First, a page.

In the U.S. District Court for the Central District of California, the alternative musical group The Jesus and Mary Chain (“JAMC”) filed a suit against Warner Music Group (“WMG”) for copyright infringement and declaratory relief, based upon the refusal of WMG to allow JAMC to terminate grants of copyright interests 35 years after the initial release of the JAMC’s albums, including JAMC’s landmark 1985 release Psychocandy. The suit seeks, among other relief, statutory damages for willful copyright infringement in the amount of $2.55 million.
The Jesus and Mary Chain, comprised of Jim Reid and William Reid, formed in 1983 near Glasgow, Scotland, and quickly rose to prominence and massive critical acclaim in 1984 and 1985 with the release of the singles “Upside Down,” “Never Understand,” and “Just Like Honey,” and the release of their debut album Psychocandy. The band went on to release further successful recordings, such as “April Skies,” “Head On,” and “Happy When It Rains.”
Under § 203 of the Copyright Act, enacted in 1976 and commonly known as the “35-year law,” recording artists have the right to terminate old grants of rights to record labels, generally, 35 years after the release of those works. In drafting the law, Congress intended that songwriters and recording artists must have a “second chance” to own the US rights in and to their works. This law has been utilized by many recording artists and represents a major legal issue in the music industry, generating a substantial amount of litigation. There are currently two class action suits pending in federal court in the Southern District of New York, against Sony and UMG, respectively, regarding Notices of Termination that several hundred recording artists have sent to those companies.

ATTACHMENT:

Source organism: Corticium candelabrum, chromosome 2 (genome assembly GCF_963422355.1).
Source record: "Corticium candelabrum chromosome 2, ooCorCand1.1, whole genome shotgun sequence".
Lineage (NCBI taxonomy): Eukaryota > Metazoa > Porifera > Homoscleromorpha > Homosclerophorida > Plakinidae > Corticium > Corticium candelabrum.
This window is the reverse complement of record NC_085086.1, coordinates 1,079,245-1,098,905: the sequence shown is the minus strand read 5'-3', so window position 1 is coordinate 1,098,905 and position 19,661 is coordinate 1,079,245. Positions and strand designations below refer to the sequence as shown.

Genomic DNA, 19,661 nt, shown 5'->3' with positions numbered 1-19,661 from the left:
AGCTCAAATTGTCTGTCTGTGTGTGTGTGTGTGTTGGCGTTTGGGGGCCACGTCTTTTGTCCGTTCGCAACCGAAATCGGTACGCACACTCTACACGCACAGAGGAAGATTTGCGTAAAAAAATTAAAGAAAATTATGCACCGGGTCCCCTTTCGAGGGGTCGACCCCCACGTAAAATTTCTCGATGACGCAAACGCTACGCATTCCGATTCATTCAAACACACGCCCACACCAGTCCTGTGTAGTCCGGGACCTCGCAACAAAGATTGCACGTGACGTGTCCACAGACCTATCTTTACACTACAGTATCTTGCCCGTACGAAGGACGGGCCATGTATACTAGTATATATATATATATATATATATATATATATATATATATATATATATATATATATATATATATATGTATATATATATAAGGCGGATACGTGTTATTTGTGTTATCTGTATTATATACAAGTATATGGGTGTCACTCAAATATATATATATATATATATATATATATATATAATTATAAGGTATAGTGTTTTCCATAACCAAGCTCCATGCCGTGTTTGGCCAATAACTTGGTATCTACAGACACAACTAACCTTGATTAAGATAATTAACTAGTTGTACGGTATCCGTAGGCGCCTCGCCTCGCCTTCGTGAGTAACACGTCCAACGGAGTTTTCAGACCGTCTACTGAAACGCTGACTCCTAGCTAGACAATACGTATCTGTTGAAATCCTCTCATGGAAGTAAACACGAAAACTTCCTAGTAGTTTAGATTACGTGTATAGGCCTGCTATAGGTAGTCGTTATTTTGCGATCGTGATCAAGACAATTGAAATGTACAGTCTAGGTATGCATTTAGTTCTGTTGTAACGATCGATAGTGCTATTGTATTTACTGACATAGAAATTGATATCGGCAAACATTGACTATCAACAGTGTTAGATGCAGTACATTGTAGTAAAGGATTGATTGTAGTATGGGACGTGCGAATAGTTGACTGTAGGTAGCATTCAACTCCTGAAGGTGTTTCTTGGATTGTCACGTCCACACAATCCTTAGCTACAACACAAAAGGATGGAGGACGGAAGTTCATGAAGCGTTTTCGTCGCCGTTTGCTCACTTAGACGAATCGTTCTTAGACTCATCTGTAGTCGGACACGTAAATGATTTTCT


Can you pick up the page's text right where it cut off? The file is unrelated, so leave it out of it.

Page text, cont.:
JAMC’s lawyer Evan S. Cohen, a Los Angeles music litigator (who is also co-counsel in the Sony and UMG cases), notes that “Our copyright law provides recording artists and songwriters with a valuable, once-in-a-lifetime chance to terminate old deals and regain their creative works after 35 years. This ‘second chance’ has always been a part of our copyright law. In this case against WMG, the label has refused to acknowledge the validity of any of the Notices of Termination served by The Jesus and Mary Chain, and has completely disregarded band’s ownership rights. Despite the law returning the US rights to the band, WMG is continuing to exploit those recordings and thereby willfully infringing upon our clients’ copyrights. This behavior must stop. The legal issues in this suit are of paramount importance to the music industry.”
To obtain a copy of the filed suit, please download from the following link: